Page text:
4. Create a schedule

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Create a schedule to stick to. Doing this will help you get up and do what you need to even if you don't have the motivation. Make sure to give yourself some free time though.

5. Talk to someone

You can talk with anyone you want like a family member, friend, or even a therapist. Sometimes it helps to just say things out loud and get an opinion on what you should do. You aren't bothering anyone so don't be afraid to talk it out.

6. Eat something healthy

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If you don't always eat something nutritional, eating something healthy might make you feel a little bit better. Eating better might not be the exact therapy needed, but if it makes you feel even a little better, try it. It might help balance hormones, vitamins, or nutrition that your body needs.

7. Don't sleep for too long

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It is important to get enough sleep and its always nice to catch up on sleep, but if you sleep for too long then you will just feel tired all day. Set an alarm at the time you want to wake up and get up at that time. You might not want to be awake, but you'l feel better if you're not groggy all day.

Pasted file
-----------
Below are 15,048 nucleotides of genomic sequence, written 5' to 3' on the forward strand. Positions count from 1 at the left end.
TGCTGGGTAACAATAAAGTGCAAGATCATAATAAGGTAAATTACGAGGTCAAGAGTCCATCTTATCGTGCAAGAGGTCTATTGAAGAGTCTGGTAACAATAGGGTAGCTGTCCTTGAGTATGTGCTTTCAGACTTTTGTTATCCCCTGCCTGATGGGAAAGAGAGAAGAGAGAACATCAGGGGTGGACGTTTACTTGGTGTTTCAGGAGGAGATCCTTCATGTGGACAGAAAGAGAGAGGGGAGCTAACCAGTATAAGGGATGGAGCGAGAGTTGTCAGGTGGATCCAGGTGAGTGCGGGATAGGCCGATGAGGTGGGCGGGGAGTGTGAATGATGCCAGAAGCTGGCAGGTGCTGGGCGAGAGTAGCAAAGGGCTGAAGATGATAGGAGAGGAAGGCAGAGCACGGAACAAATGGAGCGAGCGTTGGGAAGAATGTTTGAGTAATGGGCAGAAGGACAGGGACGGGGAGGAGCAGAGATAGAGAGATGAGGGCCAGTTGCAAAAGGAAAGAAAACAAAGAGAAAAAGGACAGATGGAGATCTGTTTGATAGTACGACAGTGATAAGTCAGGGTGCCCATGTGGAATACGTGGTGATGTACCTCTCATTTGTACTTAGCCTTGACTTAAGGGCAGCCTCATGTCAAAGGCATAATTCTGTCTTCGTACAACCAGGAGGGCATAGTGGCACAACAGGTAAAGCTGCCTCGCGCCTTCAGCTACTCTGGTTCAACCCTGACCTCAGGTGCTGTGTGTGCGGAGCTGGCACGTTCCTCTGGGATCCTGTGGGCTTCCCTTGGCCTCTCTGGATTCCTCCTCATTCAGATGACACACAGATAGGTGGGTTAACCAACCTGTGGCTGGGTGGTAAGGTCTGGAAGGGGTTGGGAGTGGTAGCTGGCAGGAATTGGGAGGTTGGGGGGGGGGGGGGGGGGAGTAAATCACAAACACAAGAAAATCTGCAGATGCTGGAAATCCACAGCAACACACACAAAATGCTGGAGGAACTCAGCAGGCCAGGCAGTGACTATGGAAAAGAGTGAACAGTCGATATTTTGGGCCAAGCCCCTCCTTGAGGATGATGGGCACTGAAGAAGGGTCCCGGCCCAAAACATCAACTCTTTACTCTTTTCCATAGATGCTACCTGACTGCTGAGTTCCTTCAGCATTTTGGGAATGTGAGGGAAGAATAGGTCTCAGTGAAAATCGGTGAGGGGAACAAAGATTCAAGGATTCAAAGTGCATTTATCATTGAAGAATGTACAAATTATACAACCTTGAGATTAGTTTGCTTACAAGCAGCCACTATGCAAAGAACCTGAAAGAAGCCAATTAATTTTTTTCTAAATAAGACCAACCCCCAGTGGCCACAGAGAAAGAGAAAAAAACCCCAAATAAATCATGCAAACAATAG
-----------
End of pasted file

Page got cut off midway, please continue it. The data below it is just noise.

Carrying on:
8. Go for a walk

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Walking will help you get out of the house and get some exercise. You are able to get some fresh air and clear your mind. If you want to start exercising, walking everyday could be a gateway to start going to the gym.

9. Clean up

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Clean your room or house, do chores that you have been putting off. You will likely feel accomplished after doing so and feel better now that everything is clean.

10. Challenge negative thoughts

If your first thought is a negative one, try to spin it around. Train yourself to think differently. If your first thought is "what if it goes wrong?" you can turn it around and think "what if it goes right?" There is a saying that goes something like "your first thought is what you have been conditioned to think, and your second thought is what you actually think" and I believe it applies when you have to train yourself to think more positive thoughts.

You can do this, don't give up.